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US hemp production: The facts about interstate hemp shipment

Don Shelly 

The news in the United States has recently been filled with stories of hemp shipments being seized by various police forces around the country, on the grounds that it looks like marijuana (this story from Idaho involving a Colorado CBD manufacturer made headlines just a few weeks ago). 

After consulting the Federal Register and reviewing the Department of Agriculture, Agricultural Marketing Service’s 7 CFR, Part 990: "Establishment of a Domestic Hemp Production Program", we’ve discovered a few tidbits of information worth highlighting that haven’t been mentioned in the news.   

I. Introduction

Effective Date: This rule is effective from October 31, 2019 through November 1, 2021.

The 2018 Farm Bill allows for the interstate transportation and shipment of hemp in the United States.

As defined in the 2018 Farm Bill, the term “hemp” means the plant species Cannabis sativa L. and any part of that plant, including the seeds thereof and all derivatives, extracts, cannabinoids, isomers, acids, salts and salts of isomers, whether growing or not, with a delta-9-tetrahydrocannabinol concentration of not more than 0.3 percent on a dry weight basis. 

Section IV – Interstate Commerce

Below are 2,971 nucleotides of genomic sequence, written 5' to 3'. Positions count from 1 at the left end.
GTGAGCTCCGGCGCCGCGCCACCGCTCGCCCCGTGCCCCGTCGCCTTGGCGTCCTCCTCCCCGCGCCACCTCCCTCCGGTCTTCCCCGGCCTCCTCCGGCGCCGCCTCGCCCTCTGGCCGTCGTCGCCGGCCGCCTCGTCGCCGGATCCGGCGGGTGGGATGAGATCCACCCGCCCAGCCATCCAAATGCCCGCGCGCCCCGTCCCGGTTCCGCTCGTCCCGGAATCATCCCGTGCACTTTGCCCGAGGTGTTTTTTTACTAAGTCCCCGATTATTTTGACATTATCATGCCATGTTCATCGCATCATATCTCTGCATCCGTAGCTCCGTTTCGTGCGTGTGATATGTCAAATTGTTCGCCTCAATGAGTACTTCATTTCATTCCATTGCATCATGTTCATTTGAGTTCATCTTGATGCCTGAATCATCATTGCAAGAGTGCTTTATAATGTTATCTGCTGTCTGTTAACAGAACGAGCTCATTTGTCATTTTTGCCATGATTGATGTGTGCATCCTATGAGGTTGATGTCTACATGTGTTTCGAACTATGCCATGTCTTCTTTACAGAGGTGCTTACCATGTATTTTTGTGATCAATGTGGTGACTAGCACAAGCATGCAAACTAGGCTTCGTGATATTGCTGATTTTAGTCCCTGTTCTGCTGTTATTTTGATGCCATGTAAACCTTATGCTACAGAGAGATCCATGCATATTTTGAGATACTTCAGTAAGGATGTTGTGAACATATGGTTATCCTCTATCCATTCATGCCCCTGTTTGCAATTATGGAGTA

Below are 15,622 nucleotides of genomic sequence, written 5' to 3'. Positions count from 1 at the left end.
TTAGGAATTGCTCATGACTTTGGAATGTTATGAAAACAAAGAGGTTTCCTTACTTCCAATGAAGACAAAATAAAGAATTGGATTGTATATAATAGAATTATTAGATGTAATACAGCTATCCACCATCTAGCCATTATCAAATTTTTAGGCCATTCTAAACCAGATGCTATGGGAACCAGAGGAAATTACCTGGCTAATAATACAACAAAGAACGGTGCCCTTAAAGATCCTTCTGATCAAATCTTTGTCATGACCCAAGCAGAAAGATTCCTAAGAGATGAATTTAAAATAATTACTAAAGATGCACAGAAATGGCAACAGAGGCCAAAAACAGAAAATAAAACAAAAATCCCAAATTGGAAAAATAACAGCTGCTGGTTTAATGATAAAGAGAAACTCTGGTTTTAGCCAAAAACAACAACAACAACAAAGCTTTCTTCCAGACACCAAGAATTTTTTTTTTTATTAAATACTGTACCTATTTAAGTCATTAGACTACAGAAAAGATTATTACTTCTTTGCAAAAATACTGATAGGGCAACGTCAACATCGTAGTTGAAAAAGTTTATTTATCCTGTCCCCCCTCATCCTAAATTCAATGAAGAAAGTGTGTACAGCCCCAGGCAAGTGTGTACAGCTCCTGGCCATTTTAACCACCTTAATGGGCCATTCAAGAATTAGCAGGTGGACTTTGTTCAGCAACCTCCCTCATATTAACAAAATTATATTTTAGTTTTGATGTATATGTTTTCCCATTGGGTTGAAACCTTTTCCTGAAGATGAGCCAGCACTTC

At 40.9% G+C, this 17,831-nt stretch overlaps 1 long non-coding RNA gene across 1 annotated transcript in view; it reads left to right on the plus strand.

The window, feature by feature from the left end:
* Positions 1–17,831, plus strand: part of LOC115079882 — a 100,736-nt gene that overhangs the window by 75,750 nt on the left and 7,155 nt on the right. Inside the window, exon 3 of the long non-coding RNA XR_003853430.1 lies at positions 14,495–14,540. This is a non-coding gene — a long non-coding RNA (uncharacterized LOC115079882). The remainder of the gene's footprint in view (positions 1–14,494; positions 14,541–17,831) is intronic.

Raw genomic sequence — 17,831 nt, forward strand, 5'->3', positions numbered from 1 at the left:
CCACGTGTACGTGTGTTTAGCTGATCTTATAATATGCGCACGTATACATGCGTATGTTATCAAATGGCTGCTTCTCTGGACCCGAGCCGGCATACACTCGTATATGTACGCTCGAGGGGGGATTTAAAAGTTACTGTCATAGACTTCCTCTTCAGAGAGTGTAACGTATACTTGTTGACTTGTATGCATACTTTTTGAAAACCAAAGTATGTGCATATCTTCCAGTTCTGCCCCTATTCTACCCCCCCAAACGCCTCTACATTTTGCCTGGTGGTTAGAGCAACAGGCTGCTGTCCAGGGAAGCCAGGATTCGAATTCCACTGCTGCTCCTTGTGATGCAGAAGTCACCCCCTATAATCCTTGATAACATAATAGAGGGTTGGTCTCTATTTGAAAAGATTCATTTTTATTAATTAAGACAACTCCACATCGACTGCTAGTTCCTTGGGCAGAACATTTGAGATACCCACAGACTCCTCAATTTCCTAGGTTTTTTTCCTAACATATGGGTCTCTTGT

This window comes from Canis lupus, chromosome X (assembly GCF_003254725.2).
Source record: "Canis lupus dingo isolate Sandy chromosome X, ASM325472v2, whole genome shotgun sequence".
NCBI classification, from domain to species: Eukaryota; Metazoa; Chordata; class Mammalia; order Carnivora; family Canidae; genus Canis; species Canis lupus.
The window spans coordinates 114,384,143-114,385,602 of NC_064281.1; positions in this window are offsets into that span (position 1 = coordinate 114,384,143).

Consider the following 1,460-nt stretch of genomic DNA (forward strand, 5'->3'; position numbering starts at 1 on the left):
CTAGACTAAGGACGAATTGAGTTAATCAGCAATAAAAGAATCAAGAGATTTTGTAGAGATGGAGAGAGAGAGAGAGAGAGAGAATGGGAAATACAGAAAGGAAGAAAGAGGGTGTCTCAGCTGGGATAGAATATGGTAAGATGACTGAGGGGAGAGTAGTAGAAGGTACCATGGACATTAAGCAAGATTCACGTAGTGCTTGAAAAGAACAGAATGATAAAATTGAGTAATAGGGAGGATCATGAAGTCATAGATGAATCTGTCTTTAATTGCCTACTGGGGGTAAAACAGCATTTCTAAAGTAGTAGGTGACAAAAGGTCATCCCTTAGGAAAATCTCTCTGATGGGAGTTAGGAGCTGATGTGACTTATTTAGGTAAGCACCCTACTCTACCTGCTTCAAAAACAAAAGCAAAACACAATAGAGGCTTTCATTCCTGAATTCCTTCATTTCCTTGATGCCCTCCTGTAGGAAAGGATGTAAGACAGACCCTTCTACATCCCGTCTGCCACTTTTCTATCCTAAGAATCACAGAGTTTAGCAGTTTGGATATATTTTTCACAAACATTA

Nothing in this rule prohibits the interstate commerce of hemp. No State or Indian Tribe may prevent the shipment of hemp produced in accordance with this part and with section 7606 of the 2014 Farm Bill through their area or territory.

In addition to establishing a national production, Congress expressly preempted state law with regard to the interstate transportation of hemp. Section 10114 of the 2018 Farm Bill states that “no State or Indian Tribe shall prohibit the transportation or shipment of hemp or hemp products produced in accordance with subtitle G of the Agricultural Marketing Act of 1946 (as added by section 10113) through the State or the territory of the Indian Tribe, as applicable.” Thus States and Indian Tribes may not prevent the movement of hemp through their states or territories, even if they prohibit its production.  

Congress also expressly preempted a State’s ability to prosecute negligent violations of its plan as a criminal act in section 297B(e)(c). That preemption is incorporated into this rule.

We’ll talk more about THC determination in our next post. If you need a consistent source of cannabinoid certified reference materials for your hemp testing, please visit our cannabinoids page on our web shop.

 

 

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